The government of Lebanon has given an “investigative committee” four days to determine responsibility for the devastating explosion in Beirut port on Tuesday, Foreign Minister Charbel Wehbe told French radio Thursday.
“This morning, a decision was taken to create an investigative committee which in four days maximum must provide a detailed report on responsibility – how, who, what, where? There will be judicial decisions,” he told Europe 1 radio.
“It is serious, and we take it seriously,” Wehbe said.
“Those responsible for this horrible crime of negligence will be punished by a committee of judges,” he added.
The provisional death toll from the massive blast stood at 137 Thursday, but with dozens missing and 5,000 wounded, the number of victims was expected to rise as rescue workers continued to comb through the rubble.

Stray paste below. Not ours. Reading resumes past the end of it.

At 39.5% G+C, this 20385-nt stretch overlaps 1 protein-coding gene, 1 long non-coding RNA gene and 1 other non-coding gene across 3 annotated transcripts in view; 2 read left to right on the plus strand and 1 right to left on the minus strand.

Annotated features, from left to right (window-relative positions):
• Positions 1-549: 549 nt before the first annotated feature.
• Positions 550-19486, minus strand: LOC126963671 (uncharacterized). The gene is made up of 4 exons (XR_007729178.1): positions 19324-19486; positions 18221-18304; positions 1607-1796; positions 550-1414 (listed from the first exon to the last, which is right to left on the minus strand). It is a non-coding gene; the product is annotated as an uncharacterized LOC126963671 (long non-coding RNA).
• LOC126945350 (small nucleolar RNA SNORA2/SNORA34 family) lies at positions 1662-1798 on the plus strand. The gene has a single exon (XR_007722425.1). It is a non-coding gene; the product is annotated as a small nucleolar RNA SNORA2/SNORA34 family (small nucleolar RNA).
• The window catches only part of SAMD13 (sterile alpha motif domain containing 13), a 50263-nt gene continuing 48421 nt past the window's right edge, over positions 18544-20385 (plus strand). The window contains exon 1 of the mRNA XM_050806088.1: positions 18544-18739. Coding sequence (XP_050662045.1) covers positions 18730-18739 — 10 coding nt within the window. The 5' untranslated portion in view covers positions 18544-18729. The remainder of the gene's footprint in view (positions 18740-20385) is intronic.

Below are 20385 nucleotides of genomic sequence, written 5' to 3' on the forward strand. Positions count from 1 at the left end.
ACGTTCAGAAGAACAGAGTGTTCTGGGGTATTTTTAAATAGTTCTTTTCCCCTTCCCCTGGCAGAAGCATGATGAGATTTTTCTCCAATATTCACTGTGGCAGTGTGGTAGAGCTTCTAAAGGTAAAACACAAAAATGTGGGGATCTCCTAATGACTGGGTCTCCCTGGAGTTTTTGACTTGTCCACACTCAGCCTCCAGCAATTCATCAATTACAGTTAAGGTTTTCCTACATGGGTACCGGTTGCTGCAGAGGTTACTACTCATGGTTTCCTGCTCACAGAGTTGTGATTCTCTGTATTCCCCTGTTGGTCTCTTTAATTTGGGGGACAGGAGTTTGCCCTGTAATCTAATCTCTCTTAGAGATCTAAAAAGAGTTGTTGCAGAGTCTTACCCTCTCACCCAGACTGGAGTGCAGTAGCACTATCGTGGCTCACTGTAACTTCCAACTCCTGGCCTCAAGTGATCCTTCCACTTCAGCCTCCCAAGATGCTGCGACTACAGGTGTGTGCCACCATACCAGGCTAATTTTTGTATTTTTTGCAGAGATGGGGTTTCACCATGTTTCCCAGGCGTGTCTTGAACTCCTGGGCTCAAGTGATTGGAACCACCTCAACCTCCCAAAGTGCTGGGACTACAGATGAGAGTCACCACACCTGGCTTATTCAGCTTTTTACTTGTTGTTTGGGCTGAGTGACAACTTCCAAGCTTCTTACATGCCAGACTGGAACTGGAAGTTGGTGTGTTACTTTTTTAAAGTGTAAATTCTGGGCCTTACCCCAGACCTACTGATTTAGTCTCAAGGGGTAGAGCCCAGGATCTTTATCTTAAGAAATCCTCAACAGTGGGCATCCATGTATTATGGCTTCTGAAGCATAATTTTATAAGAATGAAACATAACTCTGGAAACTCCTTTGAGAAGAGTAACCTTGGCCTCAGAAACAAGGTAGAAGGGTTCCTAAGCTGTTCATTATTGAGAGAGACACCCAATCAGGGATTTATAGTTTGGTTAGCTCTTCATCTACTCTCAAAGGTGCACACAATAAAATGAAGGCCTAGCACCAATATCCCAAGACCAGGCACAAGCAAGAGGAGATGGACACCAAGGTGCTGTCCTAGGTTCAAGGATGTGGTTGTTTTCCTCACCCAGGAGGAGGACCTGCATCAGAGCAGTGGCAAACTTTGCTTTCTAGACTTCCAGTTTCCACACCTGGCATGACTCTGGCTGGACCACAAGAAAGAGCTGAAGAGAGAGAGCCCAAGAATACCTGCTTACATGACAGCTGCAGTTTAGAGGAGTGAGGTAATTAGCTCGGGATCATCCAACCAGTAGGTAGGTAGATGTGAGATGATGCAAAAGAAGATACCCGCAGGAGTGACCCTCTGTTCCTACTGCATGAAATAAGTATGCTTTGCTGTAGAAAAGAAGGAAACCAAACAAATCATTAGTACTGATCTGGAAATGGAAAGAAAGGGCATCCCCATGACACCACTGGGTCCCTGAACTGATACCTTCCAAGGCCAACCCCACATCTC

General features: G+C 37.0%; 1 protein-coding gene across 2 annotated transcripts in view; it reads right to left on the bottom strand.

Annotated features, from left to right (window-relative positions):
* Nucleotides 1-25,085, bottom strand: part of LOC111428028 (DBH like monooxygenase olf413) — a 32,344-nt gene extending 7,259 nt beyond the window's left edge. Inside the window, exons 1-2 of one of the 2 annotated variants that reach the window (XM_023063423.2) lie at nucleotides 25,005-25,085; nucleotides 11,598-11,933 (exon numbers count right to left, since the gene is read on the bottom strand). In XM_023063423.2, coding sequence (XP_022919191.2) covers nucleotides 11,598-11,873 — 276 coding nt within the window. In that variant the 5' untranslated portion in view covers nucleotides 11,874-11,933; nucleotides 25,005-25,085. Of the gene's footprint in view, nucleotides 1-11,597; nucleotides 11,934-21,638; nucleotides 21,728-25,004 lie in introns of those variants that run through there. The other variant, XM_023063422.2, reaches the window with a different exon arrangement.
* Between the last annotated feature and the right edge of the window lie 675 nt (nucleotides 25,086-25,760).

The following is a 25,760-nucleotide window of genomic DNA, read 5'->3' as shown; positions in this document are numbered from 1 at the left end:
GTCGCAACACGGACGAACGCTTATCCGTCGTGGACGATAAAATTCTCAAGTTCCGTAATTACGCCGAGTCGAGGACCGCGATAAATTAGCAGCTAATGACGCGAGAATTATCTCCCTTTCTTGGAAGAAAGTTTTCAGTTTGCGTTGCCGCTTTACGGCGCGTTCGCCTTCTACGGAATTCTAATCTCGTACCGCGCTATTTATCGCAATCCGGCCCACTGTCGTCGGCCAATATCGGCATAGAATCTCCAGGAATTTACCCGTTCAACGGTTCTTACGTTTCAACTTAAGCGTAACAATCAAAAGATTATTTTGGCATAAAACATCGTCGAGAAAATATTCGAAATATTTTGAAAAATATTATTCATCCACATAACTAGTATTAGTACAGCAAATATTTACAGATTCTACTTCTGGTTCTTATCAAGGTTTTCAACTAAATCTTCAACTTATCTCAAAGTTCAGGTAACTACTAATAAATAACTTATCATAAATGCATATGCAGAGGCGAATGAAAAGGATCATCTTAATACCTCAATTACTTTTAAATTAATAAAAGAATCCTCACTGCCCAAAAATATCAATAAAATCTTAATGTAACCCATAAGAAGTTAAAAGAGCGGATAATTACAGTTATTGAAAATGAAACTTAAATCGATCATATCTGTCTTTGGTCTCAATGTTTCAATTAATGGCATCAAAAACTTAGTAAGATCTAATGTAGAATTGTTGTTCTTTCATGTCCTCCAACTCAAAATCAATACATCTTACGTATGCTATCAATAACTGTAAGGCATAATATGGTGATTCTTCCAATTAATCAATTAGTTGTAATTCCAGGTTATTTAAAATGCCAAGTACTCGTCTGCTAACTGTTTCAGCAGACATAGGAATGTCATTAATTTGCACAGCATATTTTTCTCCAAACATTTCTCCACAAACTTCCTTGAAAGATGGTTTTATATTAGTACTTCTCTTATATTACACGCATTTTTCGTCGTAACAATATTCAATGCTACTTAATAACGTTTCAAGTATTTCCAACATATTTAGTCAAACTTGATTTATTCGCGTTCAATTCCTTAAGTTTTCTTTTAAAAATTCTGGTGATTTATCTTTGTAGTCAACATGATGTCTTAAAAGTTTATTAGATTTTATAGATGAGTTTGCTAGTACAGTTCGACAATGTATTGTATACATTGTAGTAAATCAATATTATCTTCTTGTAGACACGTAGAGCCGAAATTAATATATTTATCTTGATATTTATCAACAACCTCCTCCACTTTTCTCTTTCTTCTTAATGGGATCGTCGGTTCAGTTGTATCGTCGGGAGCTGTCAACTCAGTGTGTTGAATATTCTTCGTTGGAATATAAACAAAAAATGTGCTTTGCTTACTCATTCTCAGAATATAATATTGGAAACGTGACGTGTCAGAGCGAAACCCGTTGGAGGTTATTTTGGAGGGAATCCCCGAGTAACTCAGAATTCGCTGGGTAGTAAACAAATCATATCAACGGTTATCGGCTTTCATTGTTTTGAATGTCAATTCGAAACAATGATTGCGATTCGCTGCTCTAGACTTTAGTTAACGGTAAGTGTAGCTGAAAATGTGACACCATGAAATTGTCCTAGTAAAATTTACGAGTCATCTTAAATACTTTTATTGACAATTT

The Beirut governor estimated up to 300,000 people may have been made temporarily homeless by the disaster, which he said would cost the debt-ridden country in excess of $3 billion.
On Wednesday, the government called for the house arrest of those responsible for the storage of a large quantity of ammonium nitrate, a substance used in fertilisers and explosives, in the port of the Lebanese capital.
According to Lebanese officials, the explosion was caused by a fire igniting 2,750 tons of the substance in a portside warehouse.
“It is an accident… preliminary reports indicate it is mismanagement of explosive products. This is a very serious neglect that continued for six years,’ said Wehbe.
Prime Minister Hassan Diab and President Michel Aoun have promised to put the culprits behind bars, but trust in institutions is low and few on the streets of the Lebanese capital hold out hope of an impartial inquiry.
Human Rights Watch on Thursday supported mounting calls for an international probe as the only credible option.
“An independent investigation with international experts is the best guarantee that victims of the explosion will get the justice they deserve,” the watchdog said.
In France, prosecutors on Wednesday opened a probe into the blast over injuries inflicted on 24 French citizens.
Flights carrying medical aid, field hospitals, rescue experts and tracking dogs have been flying into Beirut airport since Wednesday.